Key references discussed in the episode:
Key take-home messages from the episode:
- Subclinical hyperthyroidism is diagnosed when thyroid-stimulating hormone (TSH) is suppressed below the normal reference range, but free thryoxine (FT4) and free triiodothyronine (FT3) concentrations are within the normal reference range.
- Affects 5% of those aged >60 years.
- More than 50% of cases of isolated low TSH with normal free hormones will return to normal with no treatment.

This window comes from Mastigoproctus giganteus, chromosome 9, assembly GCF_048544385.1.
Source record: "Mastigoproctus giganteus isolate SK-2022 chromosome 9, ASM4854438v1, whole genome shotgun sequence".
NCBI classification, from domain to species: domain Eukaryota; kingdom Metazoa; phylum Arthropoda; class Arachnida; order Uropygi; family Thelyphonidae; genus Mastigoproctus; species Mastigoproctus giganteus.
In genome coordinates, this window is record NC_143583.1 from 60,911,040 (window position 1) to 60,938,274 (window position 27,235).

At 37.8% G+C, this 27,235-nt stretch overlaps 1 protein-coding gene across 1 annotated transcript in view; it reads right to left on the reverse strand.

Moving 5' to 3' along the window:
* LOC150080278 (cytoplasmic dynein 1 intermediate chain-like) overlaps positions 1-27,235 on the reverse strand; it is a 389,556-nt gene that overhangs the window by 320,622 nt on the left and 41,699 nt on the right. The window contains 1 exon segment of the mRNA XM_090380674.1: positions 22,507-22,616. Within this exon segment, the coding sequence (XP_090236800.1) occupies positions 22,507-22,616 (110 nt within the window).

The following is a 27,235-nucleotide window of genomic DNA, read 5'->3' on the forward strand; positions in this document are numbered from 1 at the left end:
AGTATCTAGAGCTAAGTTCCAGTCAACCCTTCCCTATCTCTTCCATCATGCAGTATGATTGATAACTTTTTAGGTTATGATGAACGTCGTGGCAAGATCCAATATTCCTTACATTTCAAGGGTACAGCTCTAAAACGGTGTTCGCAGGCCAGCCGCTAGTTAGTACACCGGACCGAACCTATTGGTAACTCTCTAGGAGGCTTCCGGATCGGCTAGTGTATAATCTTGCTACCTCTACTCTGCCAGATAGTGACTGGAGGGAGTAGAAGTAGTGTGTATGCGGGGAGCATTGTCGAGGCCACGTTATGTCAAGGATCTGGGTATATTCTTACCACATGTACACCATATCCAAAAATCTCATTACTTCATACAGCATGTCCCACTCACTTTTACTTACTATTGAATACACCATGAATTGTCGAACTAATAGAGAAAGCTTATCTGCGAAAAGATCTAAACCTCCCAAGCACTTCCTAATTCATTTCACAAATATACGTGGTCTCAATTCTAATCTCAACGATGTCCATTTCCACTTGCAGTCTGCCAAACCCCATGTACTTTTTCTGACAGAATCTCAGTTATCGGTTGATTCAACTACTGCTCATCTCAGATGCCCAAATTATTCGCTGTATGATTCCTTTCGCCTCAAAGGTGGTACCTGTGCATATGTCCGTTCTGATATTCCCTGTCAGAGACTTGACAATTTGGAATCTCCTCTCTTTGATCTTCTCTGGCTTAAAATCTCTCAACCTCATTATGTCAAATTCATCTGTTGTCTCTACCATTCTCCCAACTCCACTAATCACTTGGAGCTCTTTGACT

- Causes include Grave’s disease, toxic thyroid nodules, thyroiditis and non-thyroidal illness. Iatrogenic causes include steroids, amiodarone, dopamine agonists, cancer immunotherapies and antiretrovirals.
- Main concern with subclinical hyperthyroidism is potential exacerbation of conditions such as atrial fibrillation, ischaemic heart disease and osteoporosis.
- If any of these conditions present, discuss with endocrinology for consideration of treatment.